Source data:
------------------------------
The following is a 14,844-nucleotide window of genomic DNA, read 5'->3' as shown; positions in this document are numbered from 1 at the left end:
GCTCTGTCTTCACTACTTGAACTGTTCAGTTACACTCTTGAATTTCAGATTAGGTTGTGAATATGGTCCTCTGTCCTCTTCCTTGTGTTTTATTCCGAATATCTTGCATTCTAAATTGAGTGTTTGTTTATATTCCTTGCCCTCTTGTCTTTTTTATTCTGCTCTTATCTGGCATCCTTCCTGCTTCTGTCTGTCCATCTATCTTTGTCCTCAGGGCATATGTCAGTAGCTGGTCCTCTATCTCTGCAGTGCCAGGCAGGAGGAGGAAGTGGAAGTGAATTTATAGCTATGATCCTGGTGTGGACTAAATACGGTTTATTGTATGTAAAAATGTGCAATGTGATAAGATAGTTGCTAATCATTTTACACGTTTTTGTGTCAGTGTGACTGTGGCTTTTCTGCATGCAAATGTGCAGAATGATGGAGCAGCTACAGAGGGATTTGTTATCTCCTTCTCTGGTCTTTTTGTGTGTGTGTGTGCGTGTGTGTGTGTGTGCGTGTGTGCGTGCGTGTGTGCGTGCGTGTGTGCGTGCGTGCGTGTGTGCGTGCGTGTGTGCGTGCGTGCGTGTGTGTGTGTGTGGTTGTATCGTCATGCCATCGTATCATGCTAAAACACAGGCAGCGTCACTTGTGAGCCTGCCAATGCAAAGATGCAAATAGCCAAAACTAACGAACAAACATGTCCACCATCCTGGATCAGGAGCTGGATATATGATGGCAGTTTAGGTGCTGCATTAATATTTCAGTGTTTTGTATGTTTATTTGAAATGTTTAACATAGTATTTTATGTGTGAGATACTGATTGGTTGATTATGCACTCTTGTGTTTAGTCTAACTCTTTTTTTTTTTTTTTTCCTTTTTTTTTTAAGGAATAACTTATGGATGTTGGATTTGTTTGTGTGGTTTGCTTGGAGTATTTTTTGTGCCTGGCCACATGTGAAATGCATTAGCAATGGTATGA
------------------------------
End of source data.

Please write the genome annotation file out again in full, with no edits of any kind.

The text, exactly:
The following is a 14,844-nucleotide window of genomic DNA, read 5'->3' as shown; positions in this document are numbered from 1 at the left end:
GCTCTGTCTTCACTACTTGAACTGTTCAGTTACACTCTTGAATTTCAGATTAGGTTGTGAATATGGTCCTCTGTCCTCTTCCTTGTGTTTTATTCCGAATATCTTGCATTCTAAATTGAGTGTTTGTTTATATTCCTTGCCCTCTTGTCTTTTTTATTCTGCTCTTATCTGGCATCCTTCCTGCTTCTGTCTGTCCATCTATCTTTGTCCTCAGGGCATATGTCAGTAGCTGGTCCTCTATCTCTGCAGTGCCAGGCAGGAGGAGGAAGTGGAAGTGAATTTATAGCTATGATCCTGGTGTGGACTAAATACGGTTTATTGTATGTAAAAATGTGCAATGTGATAAGATAGTTGCTAATCATTTTACACGTTTTTGTGTCAGTGTGACTGTGGCTTTTCTGCATGCAAATGTGCAGAATGATGGAGCAGCTACAGAGGGATTTGTTATCTCCTTCTCTGGTCTTTTTGTGTGTGTGTGTGCGTGTGTGTGTGTGTGCGTGTGTGCGTGCGTGTGTGCGTGCGTGTGTGCGTGCGTGCGTGTGTGCGTGCGTGTGTGCGTGCGTGCGTGTGTGTGTGTGTGGTTGTATCGTCATGCCATCGTATCATGCTAAAACACAGGCAGCGTCACTTGTGAGCCTGCCAATGCAAAGATGCAAATAGCCAAAACTAACGAACAAACATGTCCACCATCCTGGATCAGGAGCTGGATATATGATGGCAGTTTAGGTGCTGCATTAATATTTCAGTGTTTTGTATGTTTATTTGAAATGTTTAACATAGTATTTTATGTGTGAGATACTGATTGGTTGATTATGCACTCTTGTGTTTAGTCTAACTCTTTTTTTTTTTTTTTTCCTTTTTTTTTTAAGGAATAACTTATGGATGTTGGATTTGTTTGTGTGGTTTGCTTGGAGTATTTTTTGTGCCTGGCCACATGTGAAATGCATTAGCAATGGTATGA